Chiefs: Is General Manager Scott Pioli's math off?
Chiefs general manager Scott Pioli's approval rating in Kansas City is about as low as Royals owner David Glass. After Kansas City Star columnists Sam Mellinger and Kent Babb on Monday blamed the disastrous start on Pioli, Mellinger wrote that they heard from only three fans who stood up for the team.
Pioli's damage-control PR crusade began Tuesday when he went on the record with the Kansas City Star's Adam Teicher to share his thoughts on the Chiefs' 0-2 start.
Pioli said he didn't see this coming and also defended the way the team was put together. In particular, the Chiefs have been criticized for under-spending and appearing year in and year out as one of the teams furthest under the salary cap, but Pioli claims he is spending owner Clark Hunt's money.
"I think there are things we did do that helped this football team," Pioli told Teicher. "I also know for a fact that this year alone we're spending over $141 million in cash this year. That's more than $20 million over the cap. It's been proven time and time again that there's not a direct correlation between spending cap dollars and winning. There's not."
Pioli may have a point there (and we'll get to that later), but it's difficult to believe the $141 million figure he threw out. According to cap numbers provided by the NFL on Sept. 7, via Pro Football Talk, the Chiefs were $14.5 million under the cap, meaning they spent about $106.1 million.
The Chiefs entered last season with the most cap space available, according to NFL.com. Hunt said in January that the team planned to take advantage of the new CBA by carrying over last season's cap space, which he said was $20 million, to the 2012 number. This was something that 30 teams did in the offseason, and ESPN.com's John Clayton reported in February that the Chiefs had a league-high $62.995 million left to spend.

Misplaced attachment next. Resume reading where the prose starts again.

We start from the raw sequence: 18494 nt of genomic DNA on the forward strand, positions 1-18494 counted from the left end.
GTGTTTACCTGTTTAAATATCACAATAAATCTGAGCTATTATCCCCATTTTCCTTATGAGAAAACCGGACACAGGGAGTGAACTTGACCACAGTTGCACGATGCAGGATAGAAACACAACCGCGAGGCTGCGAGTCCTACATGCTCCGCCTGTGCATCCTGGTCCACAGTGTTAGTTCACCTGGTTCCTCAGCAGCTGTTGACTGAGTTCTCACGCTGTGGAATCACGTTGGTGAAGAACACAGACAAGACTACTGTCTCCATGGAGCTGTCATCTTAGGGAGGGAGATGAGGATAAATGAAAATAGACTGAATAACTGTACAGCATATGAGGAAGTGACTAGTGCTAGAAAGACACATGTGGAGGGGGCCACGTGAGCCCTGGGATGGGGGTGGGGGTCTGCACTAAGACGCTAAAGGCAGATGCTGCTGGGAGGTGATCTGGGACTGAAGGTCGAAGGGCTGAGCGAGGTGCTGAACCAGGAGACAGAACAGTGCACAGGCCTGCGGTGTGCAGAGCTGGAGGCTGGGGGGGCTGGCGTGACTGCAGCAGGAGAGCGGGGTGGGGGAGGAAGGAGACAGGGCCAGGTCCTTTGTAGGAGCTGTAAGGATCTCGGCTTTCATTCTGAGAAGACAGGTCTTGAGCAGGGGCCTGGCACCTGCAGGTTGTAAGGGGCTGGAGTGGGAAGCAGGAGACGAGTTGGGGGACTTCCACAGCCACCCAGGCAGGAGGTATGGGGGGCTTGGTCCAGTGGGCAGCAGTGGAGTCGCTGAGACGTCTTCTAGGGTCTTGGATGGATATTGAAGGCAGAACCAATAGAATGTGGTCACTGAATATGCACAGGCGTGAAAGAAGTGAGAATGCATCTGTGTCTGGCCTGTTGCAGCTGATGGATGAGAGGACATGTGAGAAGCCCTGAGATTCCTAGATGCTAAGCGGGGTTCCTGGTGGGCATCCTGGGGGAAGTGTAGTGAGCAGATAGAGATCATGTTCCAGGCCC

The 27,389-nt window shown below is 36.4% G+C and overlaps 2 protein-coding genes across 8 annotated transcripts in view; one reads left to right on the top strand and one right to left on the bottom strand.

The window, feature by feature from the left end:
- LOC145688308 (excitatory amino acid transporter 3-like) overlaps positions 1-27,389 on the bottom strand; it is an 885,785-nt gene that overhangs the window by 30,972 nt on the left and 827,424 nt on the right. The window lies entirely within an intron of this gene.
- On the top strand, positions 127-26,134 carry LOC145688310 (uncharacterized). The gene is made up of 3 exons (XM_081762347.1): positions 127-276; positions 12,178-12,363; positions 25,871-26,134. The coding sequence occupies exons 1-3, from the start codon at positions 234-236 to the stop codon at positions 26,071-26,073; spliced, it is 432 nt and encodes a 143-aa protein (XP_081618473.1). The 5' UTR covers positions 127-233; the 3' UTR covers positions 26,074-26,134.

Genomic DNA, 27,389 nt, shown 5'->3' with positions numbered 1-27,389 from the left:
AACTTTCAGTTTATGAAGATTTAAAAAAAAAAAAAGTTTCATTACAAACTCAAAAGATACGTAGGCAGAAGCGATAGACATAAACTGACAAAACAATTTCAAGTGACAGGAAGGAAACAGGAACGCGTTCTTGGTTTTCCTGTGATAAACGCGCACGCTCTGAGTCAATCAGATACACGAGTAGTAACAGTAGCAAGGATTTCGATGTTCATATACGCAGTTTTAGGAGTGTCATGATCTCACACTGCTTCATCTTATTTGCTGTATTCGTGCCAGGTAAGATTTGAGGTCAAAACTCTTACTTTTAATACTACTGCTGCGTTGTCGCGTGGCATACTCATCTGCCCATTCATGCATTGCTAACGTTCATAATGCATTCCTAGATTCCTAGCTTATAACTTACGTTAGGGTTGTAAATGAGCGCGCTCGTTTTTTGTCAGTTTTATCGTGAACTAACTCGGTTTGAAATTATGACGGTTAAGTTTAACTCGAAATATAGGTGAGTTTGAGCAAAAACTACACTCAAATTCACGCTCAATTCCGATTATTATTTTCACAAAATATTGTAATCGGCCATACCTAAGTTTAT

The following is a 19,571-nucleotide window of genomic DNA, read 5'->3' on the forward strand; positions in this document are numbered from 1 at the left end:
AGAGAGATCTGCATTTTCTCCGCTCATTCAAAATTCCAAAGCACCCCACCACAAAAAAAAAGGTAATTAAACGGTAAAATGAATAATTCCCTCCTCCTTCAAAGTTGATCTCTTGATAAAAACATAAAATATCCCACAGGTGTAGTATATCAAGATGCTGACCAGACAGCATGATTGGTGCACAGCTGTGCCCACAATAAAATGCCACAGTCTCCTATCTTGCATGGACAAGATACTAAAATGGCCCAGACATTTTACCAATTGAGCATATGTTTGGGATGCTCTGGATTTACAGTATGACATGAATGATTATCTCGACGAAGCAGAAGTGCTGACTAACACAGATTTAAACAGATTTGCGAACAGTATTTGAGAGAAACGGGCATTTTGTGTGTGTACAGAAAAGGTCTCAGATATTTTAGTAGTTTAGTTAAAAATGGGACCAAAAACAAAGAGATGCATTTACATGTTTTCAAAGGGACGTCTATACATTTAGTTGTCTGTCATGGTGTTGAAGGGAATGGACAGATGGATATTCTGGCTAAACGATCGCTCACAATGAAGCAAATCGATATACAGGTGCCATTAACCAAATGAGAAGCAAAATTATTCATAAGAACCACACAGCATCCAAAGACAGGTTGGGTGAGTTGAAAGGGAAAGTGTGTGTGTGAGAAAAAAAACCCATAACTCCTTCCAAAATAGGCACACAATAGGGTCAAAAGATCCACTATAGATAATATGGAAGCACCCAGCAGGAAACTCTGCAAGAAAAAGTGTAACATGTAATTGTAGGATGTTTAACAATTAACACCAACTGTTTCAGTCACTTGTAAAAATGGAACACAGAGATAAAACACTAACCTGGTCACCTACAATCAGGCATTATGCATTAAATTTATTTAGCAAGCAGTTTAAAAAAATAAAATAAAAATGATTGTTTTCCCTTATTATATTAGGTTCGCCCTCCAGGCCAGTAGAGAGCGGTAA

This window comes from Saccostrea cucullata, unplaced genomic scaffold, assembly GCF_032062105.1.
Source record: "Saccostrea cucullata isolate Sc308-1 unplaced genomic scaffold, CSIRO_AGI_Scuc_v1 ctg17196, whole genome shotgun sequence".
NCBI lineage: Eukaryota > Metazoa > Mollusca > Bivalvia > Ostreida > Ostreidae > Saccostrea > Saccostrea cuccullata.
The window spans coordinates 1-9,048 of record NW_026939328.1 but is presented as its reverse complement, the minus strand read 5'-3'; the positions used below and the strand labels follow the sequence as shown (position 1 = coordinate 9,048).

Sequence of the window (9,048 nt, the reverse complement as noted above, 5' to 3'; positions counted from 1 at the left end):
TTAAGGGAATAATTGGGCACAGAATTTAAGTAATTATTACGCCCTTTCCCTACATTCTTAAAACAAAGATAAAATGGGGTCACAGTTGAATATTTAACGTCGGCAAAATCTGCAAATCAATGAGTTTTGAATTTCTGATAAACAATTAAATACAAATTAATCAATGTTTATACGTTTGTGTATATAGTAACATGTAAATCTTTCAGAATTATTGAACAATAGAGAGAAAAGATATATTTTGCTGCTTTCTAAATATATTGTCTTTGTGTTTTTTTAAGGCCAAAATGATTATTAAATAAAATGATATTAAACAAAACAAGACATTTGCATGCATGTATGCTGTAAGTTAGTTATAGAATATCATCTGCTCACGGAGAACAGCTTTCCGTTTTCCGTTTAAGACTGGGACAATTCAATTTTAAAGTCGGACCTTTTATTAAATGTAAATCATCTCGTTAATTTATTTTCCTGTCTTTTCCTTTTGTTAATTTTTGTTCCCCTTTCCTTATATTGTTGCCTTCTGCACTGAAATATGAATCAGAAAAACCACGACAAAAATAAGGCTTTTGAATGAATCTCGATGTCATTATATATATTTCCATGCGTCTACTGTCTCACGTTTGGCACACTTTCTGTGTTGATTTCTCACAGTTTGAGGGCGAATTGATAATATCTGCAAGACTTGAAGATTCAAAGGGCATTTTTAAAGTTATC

"The reason that we chose to carry it over is we anticipate needing it in 2012 and 2013, both to continue signing our free agents as well as being able to go out and sign some free agents from outside," Hunt told Steven St. John of Sports Radio 810 WHB in January.
The Chiefs' big free-agent acquisitions were RT Eric Winston, signed to a four-year, $22-million contract, and RB Peyton Hillis, signed to a one-year deal worth $2.8 million. They did not re-sign CB Brandon Carr, who signed a five-year, $51-million deal with the Cowboys. Instead, they signed CB Stanford Routt for three years and $18 million.
After this season, Kansas City has five starters who will be free agents (LT Branden Albert, RG Ryan Lilja, WR Dwayne Bowe, DE Glenn Dorsey and LB Jovan Belcher). Are they planning to carry over unspent money again to sign them? Possibly. But that's a hard sale for this year.
As for Pioli's stance that spending doesn't result in winning, the small sample size of 2012 shows otherwise. Of the six undefeated teams left, four appeared in the top nine teams with the least amount of cap space left on Sept. 7; four of the six winless teams (Kansas City, Tennessee, Jacksonville and Cleveland) are in the bottom six spenders. Last season, seven playoff teams were in the top-half with the least amount of cap space left and five fell in the bottom half.
No matter how it's framed, the money the Chiefs spend -- or don't spend -- is a touchy subject in K.C. It's not surprising Pioli would argue that spending doesn't matter and in the next breath say the Chiefs spent $141 million this year.
Pioli's main task in the next few weeks is to convince Kansas City's fans that there is still hope for this team, which he maintains was built the right way.
Patience is what he's preaching. Winning is the only healer.